The “King of Beers”, a Saint, Myth or Legend?
Quite possibly all of the above. While our ‘Bizarre American Holidays’ calendar tells us that April 11th is “King Gambrinus Day” and that he is widely credited with adding hops to beer, we thought we should do some more research.
Our first stop was the ever sage-like Wikipedia:
Gambrinus (/ɡæmˈbraɪnəs/ gam-BRY-nəs), is a legendary European culture hero celebrated as an icon of beer, brewing, joviality, and joie de vivre. Traditional songs, poems, and stories describe him as a king, duke, or count of Flanders and Brabant. Typical representations in the visual artsdepict him as a rotund, bearded duke or king, holding a tankard or mug, and sometimes with a keg nearby.
Gambrinus is sometimes erroneously called a patron saint, but he is neither a saint nor a tutelary deity. In one legendary tradition, he is beer’s inventor or envoy. Although legend attributes to him no special powers to bless brews or to make crops grow, tellers of old tall tales are happy to adapt them to fit Gambrinus. Gambrinus stories use folklore motifs common to European folktales, such as the trial by ordeal. Some imagine Gambrinus as a man who has an enormous capacity for drinking beer.
Not a “Saint”
We were able to confirm the Gambrinus, sadly, has not been canonized in the Catholic Church. Who was the man behind the myth? The shortest explanation can be found on the Beer History site:
“King Gambrinus, known as “the patron saint of beer,” has long been a universal symbol of beer and brewing. Particularly during the late nineteenth century, the image of Gambrinus was used by countless brewers to promote their products and remind consumers of the rich heritage of beer-making. Many breweries were even adorned with life-size statues of the King.
But who was Gambrinus? In 1891, George Ehret, the great New York City brewer, published a book entitled Twenty-Five Years of Brewing. In his book, Ehret briefly related the common wisdom as to the origins of King Gambrinus:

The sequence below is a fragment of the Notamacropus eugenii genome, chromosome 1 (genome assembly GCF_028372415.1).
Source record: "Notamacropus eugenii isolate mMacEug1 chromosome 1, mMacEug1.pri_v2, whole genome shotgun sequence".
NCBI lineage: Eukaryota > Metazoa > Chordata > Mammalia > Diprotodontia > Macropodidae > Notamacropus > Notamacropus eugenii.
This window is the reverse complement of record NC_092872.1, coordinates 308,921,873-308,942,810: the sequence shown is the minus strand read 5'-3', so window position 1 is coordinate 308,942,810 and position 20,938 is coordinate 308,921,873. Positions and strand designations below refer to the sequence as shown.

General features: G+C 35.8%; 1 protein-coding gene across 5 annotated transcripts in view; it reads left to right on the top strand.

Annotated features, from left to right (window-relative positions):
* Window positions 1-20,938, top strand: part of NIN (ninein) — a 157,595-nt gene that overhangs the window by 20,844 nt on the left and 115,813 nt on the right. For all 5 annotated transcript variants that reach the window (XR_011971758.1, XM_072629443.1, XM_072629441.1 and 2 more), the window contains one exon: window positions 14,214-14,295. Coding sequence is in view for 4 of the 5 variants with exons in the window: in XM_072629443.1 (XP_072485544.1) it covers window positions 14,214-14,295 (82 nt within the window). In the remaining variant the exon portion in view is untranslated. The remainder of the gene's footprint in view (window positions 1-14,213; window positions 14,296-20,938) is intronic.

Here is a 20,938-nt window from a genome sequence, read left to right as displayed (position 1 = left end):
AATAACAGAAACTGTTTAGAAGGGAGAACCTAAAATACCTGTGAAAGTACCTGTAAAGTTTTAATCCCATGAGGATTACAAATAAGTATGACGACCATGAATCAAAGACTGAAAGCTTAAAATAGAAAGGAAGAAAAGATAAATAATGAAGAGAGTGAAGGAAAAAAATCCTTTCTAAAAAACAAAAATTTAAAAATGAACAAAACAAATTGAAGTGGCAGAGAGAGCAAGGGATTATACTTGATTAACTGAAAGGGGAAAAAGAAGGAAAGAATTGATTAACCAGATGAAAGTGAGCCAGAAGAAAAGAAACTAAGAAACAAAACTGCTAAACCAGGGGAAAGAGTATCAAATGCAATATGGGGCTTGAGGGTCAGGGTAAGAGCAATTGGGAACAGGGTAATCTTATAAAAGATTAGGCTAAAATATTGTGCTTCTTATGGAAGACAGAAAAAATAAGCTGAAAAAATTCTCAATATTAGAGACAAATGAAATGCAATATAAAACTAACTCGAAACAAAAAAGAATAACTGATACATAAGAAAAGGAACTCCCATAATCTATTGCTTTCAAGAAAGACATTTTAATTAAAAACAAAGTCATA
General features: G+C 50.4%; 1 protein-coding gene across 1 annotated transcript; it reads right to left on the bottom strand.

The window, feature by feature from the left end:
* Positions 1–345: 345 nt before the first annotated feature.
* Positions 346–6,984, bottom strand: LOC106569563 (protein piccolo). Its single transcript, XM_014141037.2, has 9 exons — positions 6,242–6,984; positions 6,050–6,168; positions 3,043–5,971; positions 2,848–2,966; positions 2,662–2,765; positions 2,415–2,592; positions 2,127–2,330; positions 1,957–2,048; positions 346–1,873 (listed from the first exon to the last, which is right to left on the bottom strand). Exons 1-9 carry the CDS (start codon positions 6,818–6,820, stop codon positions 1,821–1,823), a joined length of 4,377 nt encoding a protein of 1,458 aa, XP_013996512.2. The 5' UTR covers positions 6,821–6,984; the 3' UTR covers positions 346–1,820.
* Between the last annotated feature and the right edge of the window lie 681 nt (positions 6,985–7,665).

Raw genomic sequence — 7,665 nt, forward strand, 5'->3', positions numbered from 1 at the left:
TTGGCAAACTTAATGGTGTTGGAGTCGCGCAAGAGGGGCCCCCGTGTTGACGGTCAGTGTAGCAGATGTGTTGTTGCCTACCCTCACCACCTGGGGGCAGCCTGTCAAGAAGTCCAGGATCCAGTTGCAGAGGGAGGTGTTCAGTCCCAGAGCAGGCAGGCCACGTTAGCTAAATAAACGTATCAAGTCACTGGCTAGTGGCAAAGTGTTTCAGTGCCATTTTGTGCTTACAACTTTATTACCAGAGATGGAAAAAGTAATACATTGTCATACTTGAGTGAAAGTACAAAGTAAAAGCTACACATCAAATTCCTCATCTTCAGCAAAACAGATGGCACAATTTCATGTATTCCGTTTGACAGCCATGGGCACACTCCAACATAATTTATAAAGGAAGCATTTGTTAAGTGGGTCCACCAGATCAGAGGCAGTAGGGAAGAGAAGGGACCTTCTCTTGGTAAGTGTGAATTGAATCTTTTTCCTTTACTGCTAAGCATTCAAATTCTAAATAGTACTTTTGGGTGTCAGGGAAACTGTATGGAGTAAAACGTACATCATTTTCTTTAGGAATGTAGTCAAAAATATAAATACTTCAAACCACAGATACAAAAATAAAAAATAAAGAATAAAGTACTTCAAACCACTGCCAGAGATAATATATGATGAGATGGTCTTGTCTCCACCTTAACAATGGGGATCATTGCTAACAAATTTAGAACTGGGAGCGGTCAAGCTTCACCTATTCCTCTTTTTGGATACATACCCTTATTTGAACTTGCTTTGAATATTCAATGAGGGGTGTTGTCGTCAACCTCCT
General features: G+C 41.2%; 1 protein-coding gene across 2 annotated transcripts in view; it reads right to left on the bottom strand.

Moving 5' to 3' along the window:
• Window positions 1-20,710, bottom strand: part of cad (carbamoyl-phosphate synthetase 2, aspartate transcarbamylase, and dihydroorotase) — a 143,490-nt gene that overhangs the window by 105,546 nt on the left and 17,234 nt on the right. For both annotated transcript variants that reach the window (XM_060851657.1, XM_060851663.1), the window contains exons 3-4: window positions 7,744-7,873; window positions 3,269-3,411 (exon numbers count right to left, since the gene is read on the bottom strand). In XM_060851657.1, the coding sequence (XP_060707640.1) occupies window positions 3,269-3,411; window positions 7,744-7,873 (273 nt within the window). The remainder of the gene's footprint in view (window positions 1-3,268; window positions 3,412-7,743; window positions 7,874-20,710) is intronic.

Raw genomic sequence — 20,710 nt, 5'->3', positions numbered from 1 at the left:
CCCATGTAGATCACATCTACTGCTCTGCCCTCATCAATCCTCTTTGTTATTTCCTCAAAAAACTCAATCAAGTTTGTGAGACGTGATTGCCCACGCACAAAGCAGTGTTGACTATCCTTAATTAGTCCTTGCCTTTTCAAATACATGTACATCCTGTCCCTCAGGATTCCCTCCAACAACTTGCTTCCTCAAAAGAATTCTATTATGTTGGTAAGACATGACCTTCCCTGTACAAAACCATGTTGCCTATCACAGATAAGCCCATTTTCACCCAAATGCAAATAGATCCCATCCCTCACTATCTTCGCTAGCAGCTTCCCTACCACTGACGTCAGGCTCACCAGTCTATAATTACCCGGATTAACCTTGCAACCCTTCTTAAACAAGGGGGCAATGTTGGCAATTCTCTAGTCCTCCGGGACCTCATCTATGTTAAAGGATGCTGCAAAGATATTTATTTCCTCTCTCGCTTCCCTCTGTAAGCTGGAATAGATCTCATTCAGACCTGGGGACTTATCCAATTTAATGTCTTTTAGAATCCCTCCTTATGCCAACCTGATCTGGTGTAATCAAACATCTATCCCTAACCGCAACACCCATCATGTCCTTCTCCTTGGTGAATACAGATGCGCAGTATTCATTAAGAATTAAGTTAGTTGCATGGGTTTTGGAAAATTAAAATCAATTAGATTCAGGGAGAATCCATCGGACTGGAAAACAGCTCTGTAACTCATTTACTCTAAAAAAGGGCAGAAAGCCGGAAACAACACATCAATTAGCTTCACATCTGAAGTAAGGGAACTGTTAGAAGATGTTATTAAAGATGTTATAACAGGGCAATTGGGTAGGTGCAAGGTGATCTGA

“While some attribute the invention of hopped malt-beer to Jan Primus (John I), a scion of the stock of Burgundy princes, who lived about the year 1251, others ascribe it to Jean Sans Peur (1371-1419), otherwise known as Ganbrivius. A corruption of either name may plausibly be shown to have resulted in the present name of the King of Beer, viz., Gambrinus, who we are accustomed to see represented in the habit of a knight of the middle-ages, with the occasional addition of a crown. Popular imagination, it seems, attached such great importance to beer, that in according the honor of its invention, it could not be satisfied with anything less than a king.””
Most likely Myth but definitely a Legend
Our favorite story from this research project comes from The Lord of the Drinks website:
Gambrinus and the huge barrel
And there’s a second famous tale about how Gambrinus gained his title King of Beer. A group of brewers came together to choose their new leader. They agreed that it had to be someone who was strong and courageous and they came up with a contest; whoever could carry a huge beer barrel the fastest over a distance of ‘two stone throws’, would be their new first man.
One after another tried to move this enormous barrel full of beer. Some of the contestants managed to move it a few meters but nobody came even close to the finish line. Last of all it was Gambrinus’ turn. Instead of using brutal force, he had a servant install a little tap in the barrel. He then went to lay under it and drank beer till the barrel was empty. After this cunning trick it was a piece of cake to move the barrel.
Impressed by his shrewdness, as well as his drinking skills, the other brewers immediately named Gambrinus their leader and gave him the title King of Beer.
Drink Craft Beer
We hope you have enjoyed the last 20-minutes of frivolity and no matter what your take away from this edition of Beer Buzz, we hope you enjoy drinking Parkway Craft Beer as much as we enjoy making it for you!